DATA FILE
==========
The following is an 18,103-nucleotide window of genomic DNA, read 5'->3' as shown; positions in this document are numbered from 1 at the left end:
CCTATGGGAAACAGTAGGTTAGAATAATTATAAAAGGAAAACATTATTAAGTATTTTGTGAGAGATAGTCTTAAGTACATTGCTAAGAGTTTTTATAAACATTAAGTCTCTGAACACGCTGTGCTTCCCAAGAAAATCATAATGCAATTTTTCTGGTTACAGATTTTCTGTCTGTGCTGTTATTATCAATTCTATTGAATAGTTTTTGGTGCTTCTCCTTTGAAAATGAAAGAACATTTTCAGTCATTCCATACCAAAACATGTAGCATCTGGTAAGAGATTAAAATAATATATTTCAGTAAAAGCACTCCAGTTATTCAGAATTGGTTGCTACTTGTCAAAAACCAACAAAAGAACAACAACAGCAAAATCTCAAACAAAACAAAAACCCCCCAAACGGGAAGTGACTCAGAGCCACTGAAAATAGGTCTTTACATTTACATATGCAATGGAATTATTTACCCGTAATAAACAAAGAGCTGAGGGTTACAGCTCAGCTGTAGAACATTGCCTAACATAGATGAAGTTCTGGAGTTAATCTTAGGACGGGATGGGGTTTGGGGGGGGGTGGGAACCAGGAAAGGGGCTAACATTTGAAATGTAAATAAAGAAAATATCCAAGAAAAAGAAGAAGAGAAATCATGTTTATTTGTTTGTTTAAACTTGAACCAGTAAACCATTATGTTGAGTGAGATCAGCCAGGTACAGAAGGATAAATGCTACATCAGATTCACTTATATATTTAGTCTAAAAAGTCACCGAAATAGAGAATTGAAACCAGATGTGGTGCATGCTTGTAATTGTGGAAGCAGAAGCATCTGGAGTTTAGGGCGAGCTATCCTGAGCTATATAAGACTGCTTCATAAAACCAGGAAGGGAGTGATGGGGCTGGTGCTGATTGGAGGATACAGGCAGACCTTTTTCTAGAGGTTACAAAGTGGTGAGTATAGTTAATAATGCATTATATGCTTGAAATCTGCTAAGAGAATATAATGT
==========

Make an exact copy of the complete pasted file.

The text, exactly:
The following is an 18,103-nucleotide window of genomic DNA, read 5'->3' as shown; positions in this document are numbered from 1 at the left end:
CCTATGGGAAACAGTAGGTTAGAATAATTATAAAAGGAAAACATTATTAAGTATTTTGTGAGAGATAGTCTTAAGTACATTGCTAAGAGTTTTTATAAACATTAAGTCTCTGAACACGCTGTGCTTCCCAAGAAAATCATAATGCAATTTTTCTGGTTACAGATTTTCTGTCTGTGCTGTTATTATCAATTCTATTGAATAGTTTTTGGTGCTTCTCCTTTGAAAATGAAAGAACATTTTCAGTCATTCCATACCAAAACATGTAGCATCTGGTAAGAGATTAAAATAATATATTTCAGTAAAAGCACTCCAGTTATTCAGAATTGGTTGCTACTTGTCAAAAACCAACAAAAGAACAACAACAGCAAAATCTCAAACAAAACAAAAACCCCCCAAACGGGAAGTGACTCAGAGCCACTGAAAATAGGTCTTTACATTTACATATGCAATGGAATTATTTACCCGTAATAAACAAAGAGCTGAGGGTTACAGCTCAGCTGTAGAACATTGCCTAACATAGATGAAGTTCTGGAGTTAATCTTAGGACGGGATGGGGTTTGGGGGGGGGTGGGAACCAGGAAAGGGGCTAACATTTGAAATGTAAATAAAGAAAATATCCAAGAAAAAGAAGAAGAGAAATCATGTTTATTTGTTTGTTTAAACTTGAACCAGTAAACCATTATGTTGAGTGAGATCAGCCAGGTACAGAAGGATAAATGCTACATCAGATTCACTTATATATTTAGTCTAAAAAGTCACCGAAATAGAGAATTGAAACCAGATGTGGTGCATGCTTGTAATTGTGGAAGCAGAAGCATCTGGAGTTTAGGGCGAGCTATCCTGAGCTATATAAGACTGCTTCATAAAACCAGGAAGGGAGTGATGGGGCTGGTGCTGATTGGAGGATACAGGCAGACCTTTTTCTAGAGGTTACAAAGTGGTGAGTATAGTTAATAATGCATTATATGCTTGAAATCTGCTAAGAGAATATAATGT